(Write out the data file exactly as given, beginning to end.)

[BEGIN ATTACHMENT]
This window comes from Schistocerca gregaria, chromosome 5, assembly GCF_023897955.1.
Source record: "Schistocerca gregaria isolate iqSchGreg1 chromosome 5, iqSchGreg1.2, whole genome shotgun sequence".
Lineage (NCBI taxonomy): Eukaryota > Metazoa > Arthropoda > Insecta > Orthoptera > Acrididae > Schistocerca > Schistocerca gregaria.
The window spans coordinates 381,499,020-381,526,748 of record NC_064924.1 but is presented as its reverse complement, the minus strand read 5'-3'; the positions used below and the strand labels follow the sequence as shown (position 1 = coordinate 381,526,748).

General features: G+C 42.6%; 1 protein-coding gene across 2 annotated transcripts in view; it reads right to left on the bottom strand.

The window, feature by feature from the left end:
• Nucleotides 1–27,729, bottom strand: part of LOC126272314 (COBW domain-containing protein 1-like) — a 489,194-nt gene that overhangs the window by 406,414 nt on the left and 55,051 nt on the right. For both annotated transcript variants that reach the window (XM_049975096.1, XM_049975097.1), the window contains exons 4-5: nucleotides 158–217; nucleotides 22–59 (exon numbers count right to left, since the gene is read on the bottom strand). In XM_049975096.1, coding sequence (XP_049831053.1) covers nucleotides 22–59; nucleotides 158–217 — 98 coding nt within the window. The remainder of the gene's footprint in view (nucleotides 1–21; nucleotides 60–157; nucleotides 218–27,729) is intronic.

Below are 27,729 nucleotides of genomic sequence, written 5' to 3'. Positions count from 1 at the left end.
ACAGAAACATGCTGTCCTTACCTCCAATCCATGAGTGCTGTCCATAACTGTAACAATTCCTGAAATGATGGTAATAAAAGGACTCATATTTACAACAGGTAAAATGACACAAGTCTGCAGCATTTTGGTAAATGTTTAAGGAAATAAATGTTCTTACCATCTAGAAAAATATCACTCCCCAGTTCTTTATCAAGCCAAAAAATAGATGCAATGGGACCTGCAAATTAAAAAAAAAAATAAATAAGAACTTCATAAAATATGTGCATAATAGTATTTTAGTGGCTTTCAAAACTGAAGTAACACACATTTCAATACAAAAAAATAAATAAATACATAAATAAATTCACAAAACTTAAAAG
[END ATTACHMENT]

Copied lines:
This window comes from Schistocerca gregaria, chromosome 5, assembly GCF_023897955.1.
Source record: "Schistocerca gregaria isolate iqSchGreg1 chromosome 5, iqSchGreg1.2, whole genome shotgun sequence".
Lineage (NCBI taxonomy): Eukaryota > Metazoa > Arthropoda > Insecta > Orthoptera > Acrididae > Schistocerca > Schistocerca gregaria.
The window spans coordinates 381,499,020-381,526,748 of record NC_064924.1 but is presented as its reverse complement, the minus strand read 5'-3'; the positions used below and the strand labels follow the sequence as shown (position 1 = coordinate 381,526,748).

General features: G+C 42.6%; 1 protein-coding gene across 2 annotated transcripts in view; it reads right to left on the bottom strand.

The window, feature by feature from the left end:
• Nucleotides 1–27,729, bottom strand: part of LOC126272314 (COBW domain-containing protein 1-like) — a 489,194-nt gene that overhangs the window by 406,414 nt on the left and 55,051 nt on the right. For both annotated transcript variants that reach the window (XM_049975096.1, XM_049975097.1), the window contains exons 4-5: nucleotides 158–217; nucleotides 22–59 (exon numbers count right to left, since the gene is read on the bottom strand). In XM_049975096.1, coding sequence (XP_049831053.1) covers nucleotides 22–59; nucleotides 158–217 — 98 coding nt within the window. The remainder of the gene's footprint in view (nucleotides 1–21; nucleotides 60–157; nucleotides 218–27,729) is intronic.

Below are 27,729 nucleotides of genomic sequence, written 5' to 3'. Positions count from 1 at the left end.
ACAGAAACATGCTGTCCTTACCTCCAATCCATGAGTGCTGTCCATAACTGTAACAATTCCTGAAATGATGGTAATAAAAGGACTCATATTTACAACAGGTAAAATGACACAAGTCTGCAGCATTTTGGTAAATGTTTAAGGAAATAAATGTTCTTACCATCTAGAAAAATATCACTCCCCAGTTCTTTATCAAGCCAAAAAATAGATGCAATGGGACCTGCAAATTAAAAAAAAAAATAAATAAGAACTTCATAAAATATGTGCATAATAGTATTTTAGTGGCTTTCAAAACTGAAGTAACACACATTTCAATACAAAAAAATAAATAAATACATAAATAAATTCACAAAACTTAAAAG